Didn't finish. I gave it the ol' college try. I love history. I loved A People's History of the United States, but the author's writing is condescending and douchey. The argument that free white workers somehow had a worse life than slaves or that slaves had freedoms that white people didn't - no. just no. No. .... no.

  18. 5 out of 5

    Stephen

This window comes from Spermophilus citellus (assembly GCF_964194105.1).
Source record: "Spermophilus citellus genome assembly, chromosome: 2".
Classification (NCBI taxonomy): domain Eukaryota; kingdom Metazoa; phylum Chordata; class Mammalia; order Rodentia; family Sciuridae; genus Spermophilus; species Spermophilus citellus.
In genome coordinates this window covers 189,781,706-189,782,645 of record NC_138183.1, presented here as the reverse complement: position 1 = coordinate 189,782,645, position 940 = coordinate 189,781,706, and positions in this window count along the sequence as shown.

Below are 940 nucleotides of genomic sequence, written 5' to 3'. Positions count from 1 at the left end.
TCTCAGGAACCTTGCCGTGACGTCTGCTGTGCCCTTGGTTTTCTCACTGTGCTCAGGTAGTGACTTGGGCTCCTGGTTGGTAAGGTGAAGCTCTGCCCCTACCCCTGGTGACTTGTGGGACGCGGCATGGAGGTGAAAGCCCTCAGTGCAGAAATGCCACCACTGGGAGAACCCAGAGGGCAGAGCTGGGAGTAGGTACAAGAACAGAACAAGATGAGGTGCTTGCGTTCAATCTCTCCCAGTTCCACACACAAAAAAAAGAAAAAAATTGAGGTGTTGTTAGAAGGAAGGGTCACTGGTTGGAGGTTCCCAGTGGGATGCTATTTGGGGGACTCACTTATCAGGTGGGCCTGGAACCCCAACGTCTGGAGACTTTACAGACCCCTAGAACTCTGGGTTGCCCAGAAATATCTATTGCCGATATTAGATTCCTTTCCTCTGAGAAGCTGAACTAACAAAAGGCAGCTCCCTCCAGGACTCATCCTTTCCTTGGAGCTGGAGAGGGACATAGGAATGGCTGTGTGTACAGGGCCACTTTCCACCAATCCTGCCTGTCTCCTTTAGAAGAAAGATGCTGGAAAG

"All of you, you think there's someone just gonna drop money on you? Money they could use? ...well, there ain't people like that! There's just people like me!" (Jayne Cobb, Firefly ) In A People's History of the United States, Howard Zinn delivered the hitherto-untold story of the common man, the poor and oppressed, fighting nobly for equality, liberty, and justice. Chumps! Thaddaeus Russell's A Renegade History is a celebration of the unruly side of the common man, a tribute to those who just do "All of you, you think there's someone just gonna drop money on you? Money they could use? ...well, there ain't people like that! There's just people like me!" (Jayne Cobb, Firefly ) In A People's History of the United States, Howard Zinn delivered the hitherto-untold story of the common man, the poor and oppressed, fighting nobly for equality, liberty, and justice. Chumps! Thaddaeus Russell's A Renegade History is a celebration of the unruly side of the common man, a tribute to those who just don't behave the way they oughta. It's a prickly history, guaranteed to irritate to some degree just about everyone who reads it. At its best, it demonstrates how 'progress' is a subjective label, and something that happens herky-jerky, from a maelstrom of confusion and strife; at its worst, it hails man's cravenness as heroic. The stage is set when, in the first chapter, Russell delights in how utterly depraved pre-revolutionary America was. There were more taverns than churches; prostitution, drugs, and dancing abounded, and whatever appetites existed in man's nature could be fed. And then came the American Revolution, and there went freedom. With the war came sternness, moral discipline, and announcements that men must gird their loins not only for the martial fight against the Royal army, but for war against the sins of sloth, cowardice, and gluttony that would smother liberty in its cradle. After independence, the nation's leaders were not distant bureaucrats in London, turning an indulgent eye toward the shenanigans of their colonists, but influential scolds like John Adams, who strolled the harbors noting with pleasure the growing American navy, and ignoring with great dignity the whorehouses behind him. The American nation took another direction, a more disciplined one -- but ever since, there have been those who swam against the current, who attempted to turn the drums of a forward march into the beat of a ragtime dance. Russell's offensive is two-fold, first sneering at both great men and the dignified minorities fighting for rights, and then Russell's chapter titles give away his delight in overturning expectations -- "The Freedom of Slavery", "How Gangsters Made America a Better Place", and "How Juvenile Delinquents Won the Cold War". Although the Founding Fathers might, in defining freedom, look back to the hoplite-citizens of Greece and wax poetic on freedom'z ennobling effect on the human character, for Russell freedom is the ability to gorge, drink, rut, and sleep. Slaves, he writes, were often better off than free men. To be sure, they were beaten for misconduct, but their legal status as property meant owners were bound by self-interest. They couldn't dismiss a slave, or stop feeding him for slacking on the job: they would forfeit every dime paid, every resource given before. Compare that to the northern factoryman, Russell urges, who worked long hours to the ruin of his body, who -- if he was injured, sick, or otherwise unable to continue -- was dismissed into the cold entirely. The apparent perversity continues throughout, as when Russell honors the Mafia; their fun habits of extortion, murder, and theft aside, they saw profit in opening gay bars in the 1970s, so more power to them. That they were doing this for selfish motives (a la Adam Smith's butcher) is Russell's concealed point: humans at their worst can create an environment where people are 'better off' in general. The obscene becomes the respectable, as when First Ladies began sporting the makeup that once belonged exclusively to Ladies of the Night. 'Better off' will be a point of contention, however, since Russell's idea of a good life is Pleasure Island from Pinocchio. Civilization is the taming of human nature, the domestication of it -- perhaps even its suppression. If there is any hope in A Renegade History, it is that human nature is simply too wild to remain in fetters for long: regardless of the dystopian nightmares of Orwell and Huxley, or dreams of politicians to inflict their favored order on us, humans are an unruly race. A Renegade History is infuriating, but I knew even as I held my nose going through, utterly unforgettable. Not only are there gems to be found shifting through the garbage of history -- startling facts, like that the FBI raid on the Stonewall Inn had more to do with its Mafia-owned status than a campaign of anti-gay persecution, or that Martin Luther King's success was predicated on being the alternative to the violence already sweeping American streets -- but there's some slight comfort in knowing how contrary we are. Russell's heroes aren't protestors; they don't whine. They retaliate. They kick over tables, throw up middle fingers, and charge off. There's ferocious energy here, the energy of a riot. But while it was a disorderly, drunken mob that initiated the violence of the American Revolution in Boston, the prosperity that sustained them came from the peaceful, disciplined farms of civilization. It's refreshing to take a draft of the human spirit here -- there's such a kick to it -- but as always our best hope is the path of moderation -- a little work, a little play. Related: The Redneck Manifesto, Jim Goad http://thisweekatthelibrary.blogspot....